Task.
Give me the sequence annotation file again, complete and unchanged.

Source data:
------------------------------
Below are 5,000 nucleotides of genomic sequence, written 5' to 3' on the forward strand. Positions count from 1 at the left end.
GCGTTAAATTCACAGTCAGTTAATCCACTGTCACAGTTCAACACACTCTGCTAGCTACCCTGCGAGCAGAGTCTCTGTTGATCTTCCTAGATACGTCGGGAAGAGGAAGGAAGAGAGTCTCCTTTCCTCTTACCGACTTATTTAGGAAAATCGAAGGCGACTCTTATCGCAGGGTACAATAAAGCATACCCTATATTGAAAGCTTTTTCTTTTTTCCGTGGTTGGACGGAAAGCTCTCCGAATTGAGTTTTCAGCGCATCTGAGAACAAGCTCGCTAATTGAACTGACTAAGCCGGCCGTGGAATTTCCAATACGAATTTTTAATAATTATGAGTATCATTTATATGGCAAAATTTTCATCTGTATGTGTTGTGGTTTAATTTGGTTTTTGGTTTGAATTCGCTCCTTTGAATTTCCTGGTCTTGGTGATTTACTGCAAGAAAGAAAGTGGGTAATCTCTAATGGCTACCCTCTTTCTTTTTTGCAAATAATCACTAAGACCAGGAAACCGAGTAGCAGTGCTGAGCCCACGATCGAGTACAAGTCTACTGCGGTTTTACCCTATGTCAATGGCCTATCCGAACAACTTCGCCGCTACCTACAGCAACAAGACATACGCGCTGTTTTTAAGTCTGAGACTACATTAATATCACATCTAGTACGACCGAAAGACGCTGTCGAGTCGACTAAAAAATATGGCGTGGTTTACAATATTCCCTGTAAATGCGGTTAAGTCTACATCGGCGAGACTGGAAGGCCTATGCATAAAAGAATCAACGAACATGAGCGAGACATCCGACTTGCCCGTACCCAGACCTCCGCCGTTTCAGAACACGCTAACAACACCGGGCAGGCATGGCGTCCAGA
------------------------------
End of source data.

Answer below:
Below are 5,000 nucleotides of genomic sequence, written 5' to 3' on the forward strand. Positions count from 1 at the left end.
GCGTTAAATTCACAGTCAGTTAATCCACTGTCACAGTTCAACACACTCTGCTAGCTACCCTGCGAGCAGAGTCTCTGTTGATCTTCCTAGATACGTCGGGAAGAGGAAGGAAGAGAGTCTCCTTTCCTCTTACCGACTTATTTAGGAAAATCGAAGGCGACTCTTATCGCAGGGTACAATAAAGCATACCCTATATTGAAAGCTTTTTCTTTTTTCCGTGGTTGGACGGAAAGCTCTCCGAATTGAGTTTTCAGCGCATCTGAGAACAAGCTCGCTAATTGAACTGACTAAGCCGGCCGTGGAATTTCCAATACGAATTTTTAATAATTATGAGTATCATTTATATGGCAAAATTTTCATCTGTATGTGTTGTGGTTTAATTTGGTTTTTGGTTTGAATTCGCTCCTTTGAATTTCCTGGTCTTGGTGATTTACTGCAAGAAAGAAAGTGGGTAATCTCTAATGGCTACCCTCTTTCTTTTTTGCAAATAATCACTAAGACCAGGAAACCGAGTAGCAGTGCTGAGCCCACGATCGAGTACAAGTCTACTGCGGTTTTACCCTATGTCAATGGCCTATCCGAACAACTTCGCCGCTACCTACAGCAACAAGACATACGCGCTGTTTTTAAGTCTGAGACTACATTAATATCACATCTAGTACGACCGAAAGACGCTGTCGAGTCGACTAAAAAATATGGCGTGGTTTACAATATTCCCTGTAAATGCGGTTAAGTCTACATCGGCGAGACTGGAAGGCCTATGCATAAAAGAATCAACGAACATGAGCGAGACATCCGACTTGCCCGTACCCAGACCTCCGCCGTTTCAGAACACGCTAACAACACCGGGCAGGCATGGCGTCCAGA